All things are related. Both David & Kalani have spent their lives creating unique designs to foster authentic partnerships where participants “co-learn” and “co-create” their future. And, quite on purpose, they have fun and intentionally engage more and more people in their Play (the 14th element). Eating, playing and just plain being real human beings together forges the necessary foundation essential to authentic relationships. These relationships are critical for real partnerships to grow where people “co-learning” and “co-creating” their future. Kalani is serving as a primary convener and host of conversations on many of the youth and community development through rites of passage elements, especially Connection with Nature (E-11) and Connection with the Ancestors (E-13).

It’s all about rushing to reflection and finding the good questions.

Just Say Know!
The key to the answers for our most pressing problems today lies in the way we raise our children for tomorrow. We are purposefully convening and hosting conversations among and between diverse groups to address questions that matter related to youth and community development through rites of passage.

Questions such as:
“What if institutions that mattered in the lives of children were reframed as places of initiation? What would be possible now that was not possible before?

Kalani’s relationship with the Pacific Risk Management Ohana (PRIMO) is directed to cultivate relationships among diverse groups to strengthen and sustain hazard resilient communities. To this extent we engage people in conversation around the question:

What if teenagers were the prime responders to disasters? What would adults have to know and how would they transmit this information to teenagers to build their capacity to be the prime responders?

Teenagers are among the strongest most adaptable and resilient members of our community. They are one of the strongest civilian assets to any community, especially during times of emergencies. The wisdom of our ancestors guides us to see that rites of passage were the central way values and skills were handed down to insure the survival of their culture and community, especially at times of emergencies.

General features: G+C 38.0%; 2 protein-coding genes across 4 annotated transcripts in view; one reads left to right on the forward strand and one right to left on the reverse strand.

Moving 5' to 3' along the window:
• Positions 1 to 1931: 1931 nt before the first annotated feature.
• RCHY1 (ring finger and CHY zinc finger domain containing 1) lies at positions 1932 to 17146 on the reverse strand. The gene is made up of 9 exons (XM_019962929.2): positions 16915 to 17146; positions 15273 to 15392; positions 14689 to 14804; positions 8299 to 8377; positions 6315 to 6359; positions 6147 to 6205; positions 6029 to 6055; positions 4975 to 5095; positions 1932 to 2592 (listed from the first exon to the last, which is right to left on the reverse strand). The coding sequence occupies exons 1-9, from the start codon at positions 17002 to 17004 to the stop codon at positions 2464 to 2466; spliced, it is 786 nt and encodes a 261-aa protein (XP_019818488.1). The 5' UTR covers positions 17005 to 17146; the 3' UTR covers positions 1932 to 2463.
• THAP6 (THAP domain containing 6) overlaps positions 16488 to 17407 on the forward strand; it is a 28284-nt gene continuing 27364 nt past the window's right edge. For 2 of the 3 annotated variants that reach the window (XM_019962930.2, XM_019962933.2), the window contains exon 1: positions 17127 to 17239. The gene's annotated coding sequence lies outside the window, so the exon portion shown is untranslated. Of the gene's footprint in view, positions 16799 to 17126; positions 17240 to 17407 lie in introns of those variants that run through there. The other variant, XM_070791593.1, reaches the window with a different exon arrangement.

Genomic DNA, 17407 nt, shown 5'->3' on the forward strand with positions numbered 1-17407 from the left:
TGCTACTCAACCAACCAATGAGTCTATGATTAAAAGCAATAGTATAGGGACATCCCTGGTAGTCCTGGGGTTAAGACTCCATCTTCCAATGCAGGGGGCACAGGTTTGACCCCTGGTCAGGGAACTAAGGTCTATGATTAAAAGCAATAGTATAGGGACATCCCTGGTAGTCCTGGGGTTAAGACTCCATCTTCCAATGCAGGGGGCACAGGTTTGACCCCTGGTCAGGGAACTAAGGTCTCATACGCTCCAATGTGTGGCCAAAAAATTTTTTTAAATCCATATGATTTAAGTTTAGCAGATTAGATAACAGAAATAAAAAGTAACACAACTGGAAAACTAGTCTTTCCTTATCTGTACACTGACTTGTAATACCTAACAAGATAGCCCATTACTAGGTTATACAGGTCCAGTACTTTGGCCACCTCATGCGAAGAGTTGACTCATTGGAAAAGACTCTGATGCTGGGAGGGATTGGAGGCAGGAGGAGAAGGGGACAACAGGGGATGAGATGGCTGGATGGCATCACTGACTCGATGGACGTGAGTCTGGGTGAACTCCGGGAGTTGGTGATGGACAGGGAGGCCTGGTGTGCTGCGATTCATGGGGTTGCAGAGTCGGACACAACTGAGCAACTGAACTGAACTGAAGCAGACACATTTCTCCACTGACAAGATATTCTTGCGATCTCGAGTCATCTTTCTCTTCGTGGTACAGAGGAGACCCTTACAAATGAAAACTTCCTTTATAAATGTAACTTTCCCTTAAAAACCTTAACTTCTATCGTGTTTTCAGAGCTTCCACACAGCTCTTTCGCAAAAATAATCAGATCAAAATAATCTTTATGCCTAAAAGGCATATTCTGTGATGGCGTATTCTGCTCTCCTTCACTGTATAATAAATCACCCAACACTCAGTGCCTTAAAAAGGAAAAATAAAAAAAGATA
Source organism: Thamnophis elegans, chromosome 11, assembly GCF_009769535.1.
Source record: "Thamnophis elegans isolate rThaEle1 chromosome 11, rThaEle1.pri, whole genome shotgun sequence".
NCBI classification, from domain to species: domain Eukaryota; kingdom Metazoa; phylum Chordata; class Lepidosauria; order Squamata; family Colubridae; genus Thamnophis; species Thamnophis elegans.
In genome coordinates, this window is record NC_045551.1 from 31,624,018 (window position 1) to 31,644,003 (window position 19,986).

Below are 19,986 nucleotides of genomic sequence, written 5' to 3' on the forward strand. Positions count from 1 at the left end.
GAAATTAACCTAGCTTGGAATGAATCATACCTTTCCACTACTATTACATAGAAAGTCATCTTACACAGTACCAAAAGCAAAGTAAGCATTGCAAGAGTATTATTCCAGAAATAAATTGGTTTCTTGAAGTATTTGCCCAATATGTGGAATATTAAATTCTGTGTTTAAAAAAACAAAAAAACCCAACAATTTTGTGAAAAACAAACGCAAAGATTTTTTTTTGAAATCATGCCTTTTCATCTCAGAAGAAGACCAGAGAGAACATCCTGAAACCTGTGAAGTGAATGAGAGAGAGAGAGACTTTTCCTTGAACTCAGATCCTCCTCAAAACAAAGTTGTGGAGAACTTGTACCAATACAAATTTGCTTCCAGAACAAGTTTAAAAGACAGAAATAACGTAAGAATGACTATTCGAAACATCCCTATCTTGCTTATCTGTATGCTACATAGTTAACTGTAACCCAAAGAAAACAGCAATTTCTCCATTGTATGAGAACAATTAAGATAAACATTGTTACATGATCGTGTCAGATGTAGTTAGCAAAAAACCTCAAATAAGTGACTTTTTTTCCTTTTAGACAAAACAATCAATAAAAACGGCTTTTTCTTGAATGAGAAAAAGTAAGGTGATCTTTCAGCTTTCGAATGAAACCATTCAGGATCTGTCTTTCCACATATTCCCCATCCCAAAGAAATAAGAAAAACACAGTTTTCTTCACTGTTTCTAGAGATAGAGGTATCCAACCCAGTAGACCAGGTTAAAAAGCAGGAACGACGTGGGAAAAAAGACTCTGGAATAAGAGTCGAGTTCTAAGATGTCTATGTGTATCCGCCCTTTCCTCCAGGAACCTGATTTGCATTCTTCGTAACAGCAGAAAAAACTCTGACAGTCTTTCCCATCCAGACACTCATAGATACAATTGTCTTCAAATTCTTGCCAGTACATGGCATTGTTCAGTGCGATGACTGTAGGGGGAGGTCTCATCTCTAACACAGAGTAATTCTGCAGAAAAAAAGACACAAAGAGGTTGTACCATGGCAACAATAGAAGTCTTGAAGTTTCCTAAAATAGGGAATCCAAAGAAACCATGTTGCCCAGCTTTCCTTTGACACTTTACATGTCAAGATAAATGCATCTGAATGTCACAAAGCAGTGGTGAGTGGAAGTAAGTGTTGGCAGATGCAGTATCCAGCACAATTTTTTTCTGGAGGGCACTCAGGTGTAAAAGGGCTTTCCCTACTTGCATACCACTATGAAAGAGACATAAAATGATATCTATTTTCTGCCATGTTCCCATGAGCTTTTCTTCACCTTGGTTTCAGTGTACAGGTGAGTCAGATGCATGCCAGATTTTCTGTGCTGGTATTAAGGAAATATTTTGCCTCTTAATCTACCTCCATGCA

What are rites of passage? There are many different opinions reflected in thousands of “programs” with rites of passage in their name or claiming to provide rites of passage. Our approach integrates the wisdom of our ancestors with contemporary thinking in education, social science and public health. It is an ecological approach where both youth development and community regeneration are fostered through rites of passage.

Understanding and comprehending the multiple challenges of youth and community development in contemporary society requires that we see the “big picture”.  Most "programs" focus on just one or two isolated “problems,” which are only a part of the big picture.  Our work is unique in that it focuses on youth development and community regeneration through the perspective of rites of passage.

The Rite of Passage Experience© ROPE® with its 20 guiding principles sees the big picture where the whole community is engaged in the process of developing values and ethics that inform and guide expectations for behaviors that are healthy and life affirming for both the individual and the community. These principles were developed over 45 years of research and practical experience engaging adolescents and adults in schools, community, and civic and cultural organizations. It honors the wisdom and practices of rites of passage throughout human history, which were always based in the culture and context of community.